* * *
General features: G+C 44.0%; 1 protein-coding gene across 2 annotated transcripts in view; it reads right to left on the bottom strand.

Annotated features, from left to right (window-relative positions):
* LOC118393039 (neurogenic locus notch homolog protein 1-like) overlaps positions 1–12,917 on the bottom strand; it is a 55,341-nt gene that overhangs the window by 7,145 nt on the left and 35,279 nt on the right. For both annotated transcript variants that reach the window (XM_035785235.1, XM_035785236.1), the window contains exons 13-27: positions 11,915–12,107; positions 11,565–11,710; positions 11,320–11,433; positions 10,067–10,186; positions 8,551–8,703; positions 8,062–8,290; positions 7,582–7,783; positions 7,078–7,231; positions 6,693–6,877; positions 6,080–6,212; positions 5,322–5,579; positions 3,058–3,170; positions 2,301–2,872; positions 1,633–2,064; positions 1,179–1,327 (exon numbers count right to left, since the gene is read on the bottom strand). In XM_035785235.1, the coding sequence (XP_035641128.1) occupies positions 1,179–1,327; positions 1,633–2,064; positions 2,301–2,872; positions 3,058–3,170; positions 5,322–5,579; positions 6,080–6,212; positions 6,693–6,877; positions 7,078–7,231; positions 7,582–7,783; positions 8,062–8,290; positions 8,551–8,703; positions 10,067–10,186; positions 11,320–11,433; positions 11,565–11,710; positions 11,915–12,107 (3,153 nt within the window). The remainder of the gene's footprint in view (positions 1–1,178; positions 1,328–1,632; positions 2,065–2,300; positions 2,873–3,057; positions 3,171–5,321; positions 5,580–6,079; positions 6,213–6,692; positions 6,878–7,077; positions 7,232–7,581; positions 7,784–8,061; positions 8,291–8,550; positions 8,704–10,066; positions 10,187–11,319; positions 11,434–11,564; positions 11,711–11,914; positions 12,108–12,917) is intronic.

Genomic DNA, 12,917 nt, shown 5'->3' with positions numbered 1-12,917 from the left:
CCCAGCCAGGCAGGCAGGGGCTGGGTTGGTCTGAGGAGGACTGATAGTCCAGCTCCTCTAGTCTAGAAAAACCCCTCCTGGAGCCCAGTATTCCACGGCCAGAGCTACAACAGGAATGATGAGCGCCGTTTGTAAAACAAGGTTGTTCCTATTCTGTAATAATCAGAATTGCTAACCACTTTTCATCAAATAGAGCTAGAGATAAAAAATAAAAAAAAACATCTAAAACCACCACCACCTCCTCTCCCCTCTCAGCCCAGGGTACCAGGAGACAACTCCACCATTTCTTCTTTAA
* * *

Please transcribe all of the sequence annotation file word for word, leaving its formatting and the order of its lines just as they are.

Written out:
General features: G+C 44.0%; 1 protein-coding gene across 2 annotated transcripts in view; it reads right to left on the bottom strand.

Annotated features, from left to right (window-relative positions):
* LOC118393039 (neurogenic locus notch homolog protein 1-like) overlaps positions 1–12,917 on the bottom strand; it is a 55,341-nt gene that overhangs the window by 7,145 nt on the left and 35,279 nt on the right. For both annotated transcript variants that reach the window (XM_035785235.1, XM_035785236.1), the window contains exons 13-27: positions 11,915–12,107; positions 11,565–11,710; positions 11,320–11,433; positions 10,067–10,186; positions 8,551–8,703; positions 8,062–8,290; positions 7,582–7,783; positions 7,078–7,231; positions 6,693–6,877; positions 6,080–6,212; positions 5,322–5,579; positions 3,058–3,170; positions 2,301–2,872; positions 1,633–2,064; positions 1,179–1,327 (exon numbers count right to left, since the gene is read on the bottom strand). In XM_035785235.1, the coding sequence (XP_035641128.1) occupies positions 1,179–1,327; positions 1,633–2,064; positions 2,301–2,872; positions 3,058–3,170; positions 5,322–5,579; positions 6,080–6,212; positions 6,693–6,877; positions 7,078–7,231; positions 7,582–7,783; positions 8,062–8,290; positions 8,551–8,703; positions 10,067–10,186; positions 11,320–11,433; positions 11,565–11,710; positions 11,915–12,107 (3,153 nt within the window). The remainder of the gene's footprint in view (positions 1–1,178; positions 1,328–1,632; positions 2,065–2,300; positions 2,873–3,057; positions 3,171–5,321; positions 5,580–6,079; positions 6,213–6,692; positions 6,878–7,077; positions 7,232–7,581; positions 7,784–8,061; positions 8,291–8,550; positions 8,704–10,066; positions 10,187–11,319; positions 11,434–11,564; positions 11,711–11,914; positions 12,108–12,917) is intronic.

Genomic DNA, 12,917 nt, shown 5'->3' with positions numbered 1-12,917 from the left:
CCCAGCCAGGCAGGCAGGGGCTGGGTTGGTCTGAGGAGGACTGATAGTCCAGCTCCTCTAGTCTAGAAAAACCCCTCCTGGAGCCCAGTATTCCACGGCCAGAGCTACAACAGGAATGATGAGCGCCGTTTGTAAAACAAGGTTGTTCCTATTCTGTAATAATCAGAATTGCTAACCACTTTTCATCAAATAGAGCTAGAGATAAAAAATAAAAAAAAACATCTAAAACCACCACCACCTCCTCTCCCCTCTCAGCCCAGGGTACCAGGAGACAACTCCACCATTTCTTCTTTAA